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Publisher's Summary

In June 2010, Michael Hastings published an article in Rolling Stone that made headlines around the world: In “The Runaway General”, he reported on a week he spent in Europe with General Stanley McChrystal, the revered soldier in charge of the war in Afghanistan.
McChrystal and his staff's unguarded remarks about the White House, our allies, and the conduct of the war led President Obama to order McChrystal to the Oval Office, where he was fired unceremoniously. While Hastings' reporting won him a prestigious Polk award and led to two Pentagon investigations, there is much more to his story than the indiscretions of Stanley McChrystal.
In The Operators, Hastings, formerly the Baghdad bureau chief for Newsweek, takes the listener behind the diplomatic façades to paint a picture of nation-building gone awry. Hastings also takes us on patrol missions in Afghanistan, where he is embedded with American troops, and witnesses firsthand the madness, horror, and existential contradictions of Afghanistan.
The Operators combines the acute reportage of a Sebastian Junger with the mad energy of a Michael Herr - it is the painful, powerful tale of a war that can never and will never be won.
©2012 Michael Hastings (P)2012 Tantor
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Critic Reviews

"An impressive feat of journalism by a Washington outsider who seemed to know more about what was going on in Washington than most insiders did." (Frank Rich, The New York Times)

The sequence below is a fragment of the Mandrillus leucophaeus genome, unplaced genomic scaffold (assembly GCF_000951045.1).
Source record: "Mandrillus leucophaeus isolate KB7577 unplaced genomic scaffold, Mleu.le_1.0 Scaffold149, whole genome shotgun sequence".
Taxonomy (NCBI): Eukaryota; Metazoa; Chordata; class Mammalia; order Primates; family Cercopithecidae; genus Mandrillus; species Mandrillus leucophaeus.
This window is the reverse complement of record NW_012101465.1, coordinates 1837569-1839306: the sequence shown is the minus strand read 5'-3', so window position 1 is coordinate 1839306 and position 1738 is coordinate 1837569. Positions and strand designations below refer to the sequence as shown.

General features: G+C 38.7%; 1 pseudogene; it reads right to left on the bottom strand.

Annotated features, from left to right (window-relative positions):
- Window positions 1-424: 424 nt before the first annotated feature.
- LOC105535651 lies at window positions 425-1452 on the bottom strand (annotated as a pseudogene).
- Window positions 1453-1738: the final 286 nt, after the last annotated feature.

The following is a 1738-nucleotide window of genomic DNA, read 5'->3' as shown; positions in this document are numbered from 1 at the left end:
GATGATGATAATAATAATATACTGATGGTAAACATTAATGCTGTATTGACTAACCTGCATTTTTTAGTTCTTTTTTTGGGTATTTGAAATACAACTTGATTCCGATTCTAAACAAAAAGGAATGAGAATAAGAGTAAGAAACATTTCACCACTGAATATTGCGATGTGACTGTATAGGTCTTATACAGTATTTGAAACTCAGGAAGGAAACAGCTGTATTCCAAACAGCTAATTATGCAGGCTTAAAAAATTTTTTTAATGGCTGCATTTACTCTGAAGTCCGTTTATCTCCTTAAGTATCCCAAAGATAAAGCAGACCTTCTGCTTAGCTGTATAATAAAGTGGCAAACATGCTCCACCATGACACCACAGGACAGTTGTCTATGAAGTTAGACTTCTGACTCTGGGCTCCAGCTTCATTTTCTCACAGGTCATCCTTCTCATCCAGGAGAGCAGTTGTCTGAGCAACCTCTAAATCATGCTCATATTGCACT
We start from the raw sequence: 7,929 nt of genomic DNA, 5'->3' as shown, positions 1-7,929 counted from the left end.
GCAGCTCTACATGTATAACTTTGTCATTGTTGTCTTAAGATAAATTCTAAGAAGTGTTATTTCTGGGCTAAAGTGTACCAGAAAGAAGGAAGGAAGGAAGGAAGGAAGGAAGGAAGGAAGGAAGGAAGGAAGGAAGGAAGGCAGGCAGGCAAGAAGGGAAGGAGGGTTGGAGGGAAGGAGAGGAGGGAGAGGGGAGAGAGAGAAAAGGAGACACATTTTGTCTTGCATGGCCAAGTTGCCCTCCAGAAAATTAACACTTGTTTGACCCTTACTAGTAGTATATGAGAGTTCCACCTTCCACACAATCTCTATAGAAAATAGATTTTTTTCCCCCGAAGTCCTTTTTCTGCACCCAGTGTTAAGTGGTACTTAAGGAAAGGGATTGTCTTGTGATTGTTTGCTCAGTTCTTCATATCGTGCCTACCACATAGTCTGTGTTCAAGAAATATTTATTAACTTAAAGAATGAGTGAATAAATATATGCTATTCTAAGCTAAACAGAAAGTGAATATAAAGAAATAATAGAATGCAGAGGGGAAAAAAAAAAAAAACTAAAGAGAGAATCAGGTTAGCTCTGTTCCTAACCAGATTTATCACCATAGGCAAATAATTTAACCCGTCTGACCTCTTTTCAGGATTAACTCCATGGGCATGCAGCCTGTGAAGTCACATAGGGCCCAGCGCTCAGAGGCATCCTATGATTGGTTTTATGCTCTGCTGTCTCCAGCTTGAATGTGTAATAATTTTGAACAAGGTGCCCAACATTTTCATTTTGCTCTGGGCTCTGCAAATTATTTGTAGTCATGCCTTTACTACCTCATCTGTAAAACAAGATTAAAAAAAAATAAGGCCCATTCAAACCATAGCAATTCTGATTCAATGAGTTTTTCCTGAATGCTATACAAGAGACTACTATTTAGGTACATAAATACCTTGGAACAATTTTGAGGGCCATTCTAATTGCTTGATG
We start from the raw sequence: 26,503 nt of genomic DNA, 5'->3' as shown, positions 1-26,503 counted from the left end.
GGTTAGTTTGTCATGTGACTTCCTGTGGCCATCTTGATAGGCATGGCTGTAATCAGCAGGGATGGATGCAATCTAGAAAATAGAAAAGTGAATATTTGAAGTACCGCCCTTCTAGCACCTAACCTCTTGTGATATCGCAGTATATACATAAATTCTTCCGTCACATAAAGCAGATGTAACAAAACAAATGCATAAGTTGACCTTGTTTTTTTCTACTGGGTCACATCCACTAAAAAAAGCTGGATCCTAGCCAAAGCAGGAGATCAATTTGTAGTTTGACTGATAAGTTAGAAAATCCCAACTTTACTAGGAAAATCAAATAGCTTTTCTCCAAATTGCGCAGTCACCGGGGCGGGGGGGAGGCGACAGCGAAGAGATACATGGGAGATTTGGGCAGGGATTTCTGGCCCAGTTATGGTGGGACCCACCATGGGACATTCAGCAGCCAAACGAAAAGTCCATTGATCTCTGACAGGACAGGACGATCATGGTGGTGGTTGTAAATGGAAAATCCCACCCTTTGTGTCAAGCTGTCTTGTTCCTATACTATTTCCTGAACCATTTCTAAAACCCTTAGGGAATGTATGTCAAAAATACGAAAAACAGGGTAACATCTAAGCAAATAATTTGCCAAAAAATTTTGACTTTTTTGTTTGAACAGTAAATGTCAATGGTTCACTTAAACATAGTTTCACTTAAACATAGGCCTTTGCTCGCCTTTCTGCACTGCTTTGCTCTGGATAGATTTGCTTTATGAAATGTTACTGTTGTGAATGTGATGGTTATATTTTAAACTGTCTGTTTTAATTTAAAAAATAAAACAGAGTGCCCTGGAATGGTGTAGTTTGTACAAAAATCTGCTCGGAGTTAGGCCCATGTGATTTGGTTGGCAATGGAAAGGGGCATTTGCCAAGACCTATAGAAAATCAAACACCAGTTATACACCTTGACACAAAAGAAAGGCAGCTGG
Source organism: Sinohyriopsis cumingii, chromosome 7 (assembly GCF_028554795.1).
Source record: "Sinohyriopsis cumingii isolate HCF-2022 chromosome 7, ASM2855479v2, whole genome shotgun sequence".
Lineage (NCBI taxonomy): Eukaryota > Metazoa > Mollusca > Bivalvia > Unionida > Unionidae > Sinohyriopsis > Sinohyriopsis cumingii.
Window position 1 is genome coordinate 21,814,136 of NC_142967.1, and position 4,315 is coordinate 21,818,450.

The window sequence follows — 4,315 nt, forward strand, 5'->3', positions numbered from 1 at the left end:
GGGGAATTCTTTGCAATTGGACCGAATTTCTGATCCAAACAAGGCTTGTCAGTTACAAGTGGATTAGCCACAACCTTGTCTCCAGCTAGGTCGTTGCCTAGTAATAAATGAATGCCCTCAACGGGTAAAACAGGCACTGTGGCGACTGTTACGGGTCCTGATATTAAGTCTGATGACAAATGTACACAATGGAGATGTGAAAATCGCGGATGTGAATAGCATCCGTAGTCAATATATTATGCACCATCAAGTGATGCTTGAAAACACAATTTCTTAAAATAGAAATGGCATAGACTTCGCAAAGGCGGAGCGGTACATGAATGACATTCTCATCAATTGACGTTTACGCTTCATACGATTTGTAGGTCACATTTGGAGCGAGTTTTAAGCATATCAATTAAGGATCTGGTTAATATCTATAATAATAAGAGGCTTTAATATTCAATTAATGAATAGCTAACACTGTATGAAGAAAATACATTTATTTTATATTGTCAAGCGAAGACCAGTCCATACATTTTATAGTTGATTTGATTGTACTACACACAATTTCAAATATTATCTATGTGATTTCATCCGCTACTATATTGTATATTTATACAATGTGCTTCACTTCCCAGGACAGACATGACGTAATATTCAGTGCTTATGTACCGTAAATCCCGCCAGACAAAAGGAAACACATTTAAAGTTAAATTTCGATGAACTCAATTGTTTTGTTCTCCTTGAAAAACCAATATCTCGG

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Customer Reviews

Most Helpful

By Bookworm on 12-20-12

Bring our Troops Home

The book is about the author's investigation into writing a Rolling Stone article (June 2010) on Gen. Stanley McChrystal who was in charge of the war in Afghanistan as well as the fallout after publication of the article.

Now that I have finished the book, I'm dying to read the RS article. The author never realized what a sh*tstorm the article would create - and it did.


The middle part of the book is a little boring but stick with it. The end where the sh*t hits the fan and the fallout at the White House is fantastic.

The story is also interesting knowing about Gen Petraeus' recent scandal in Florida.

The sad part about the book is that you realize we have no business in the war. We aren't winning, they don't want us there, they don't even want democracy and our soldiers are risking the lives for nothing. It's time to bring our troops home.

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5 of 6 people found this review helpful


By Behzad on 05-22-12

Wonderful

Very Well Written and Equally well Read. Congratulations, Michael for creating such in depth and unbiased portrait of Generals who fought the wars in Afghanistan and Iraq.

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5 of 6 people found this review helpful

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